By DAVID ESPO and JULIE PACE, Associated Press
WASHINGTON (AP) - President Barack Obama said in a nationally televised address Tuesday night that recent diplomatic steps offer "the potential to remove the threat of chemical weapons" inside Syria without the use of force, but he also insisted the U.S. military will keep the pressure on President Bashar Assad "and be ready to respond" if other measures fail.
Speaking from the East Room of the White House, Obama said he had asked congressional leaders to postpone a vote on legislation he has been seeking to authorize the use of military force against Syria.
Acknowledging the weariness the nation feels after a decade of war in Iraq and Afghanistan, Obama said, "America is not the world's policeman."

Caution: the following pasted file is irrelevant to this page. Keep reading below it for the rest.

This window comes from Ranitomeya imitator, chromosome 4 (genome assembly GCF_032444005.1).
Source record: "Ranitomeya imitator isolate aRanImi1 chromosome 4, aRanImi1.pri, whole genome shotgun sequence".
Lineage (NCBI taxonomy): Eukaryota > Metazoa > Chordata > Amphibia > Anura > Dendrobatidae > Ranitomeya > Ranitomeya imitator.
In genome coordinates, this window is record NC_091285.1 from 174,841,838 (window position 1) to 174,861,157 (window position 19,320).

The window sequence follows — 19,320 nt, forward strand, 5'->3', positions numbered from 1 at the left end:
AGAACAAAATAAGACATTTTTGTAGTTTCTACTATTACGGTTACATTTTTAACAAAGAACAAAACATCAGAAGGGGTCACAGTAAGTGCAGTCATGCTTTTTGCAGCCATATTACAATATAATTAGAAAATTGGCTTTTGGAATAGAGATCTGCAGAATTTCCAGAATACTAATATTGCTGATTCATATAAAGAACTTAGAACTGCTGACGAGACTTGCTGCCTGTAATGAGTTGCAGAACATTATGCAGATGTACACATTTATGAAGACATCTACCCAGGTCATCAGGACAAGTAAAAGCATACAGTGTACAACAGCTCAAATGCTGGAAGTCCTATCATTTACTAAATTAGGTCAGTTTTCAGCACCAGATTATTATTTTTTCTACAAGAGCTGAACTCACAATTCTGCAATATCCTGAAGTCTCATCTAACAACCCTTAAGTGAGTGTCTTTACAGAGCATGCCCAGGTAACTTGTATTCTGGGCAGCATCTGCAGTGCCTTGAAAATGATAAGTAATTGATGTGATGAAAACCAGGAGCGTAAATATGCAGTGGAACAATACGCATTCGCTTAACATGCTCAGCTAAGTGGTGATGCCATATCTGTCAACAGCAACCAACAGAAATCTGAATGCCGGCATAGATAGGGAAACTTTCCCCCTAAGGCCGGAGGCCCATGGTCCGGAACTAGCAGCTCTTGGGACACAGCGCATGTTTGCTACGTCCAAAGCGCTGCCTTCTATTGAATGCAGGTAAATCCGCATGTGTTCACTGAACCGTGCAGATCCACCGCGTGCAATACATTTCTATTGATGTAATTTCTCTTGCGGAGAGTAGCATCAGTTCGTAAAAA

And yet, he added, "When with modest effort and risk we can stop children from being gassed to death and thereby make our own children safer over the long run, I believe we should act. That's what makes America different. That's what makes us exceptional."
Officials say nearly 20 other people rescued from the back of the rig early Sunday were hospitalized in dire condition, many with extreme dehydration and heatstroke.
The president's son-in-law has attracted attention for a December meeting with a leading Russian diplomat.
Senate Republicans are now considering two versions of similar legislation, one that would repeal and replace, and another that would simply repeal "Obamacare" with a two-year delay for implementation to give the Senate more time to agree on a replacement.
A South African girl born with the AIDS virus has kept her infection suppressed for 8 1/2 years after stopping anti-HIV medicines.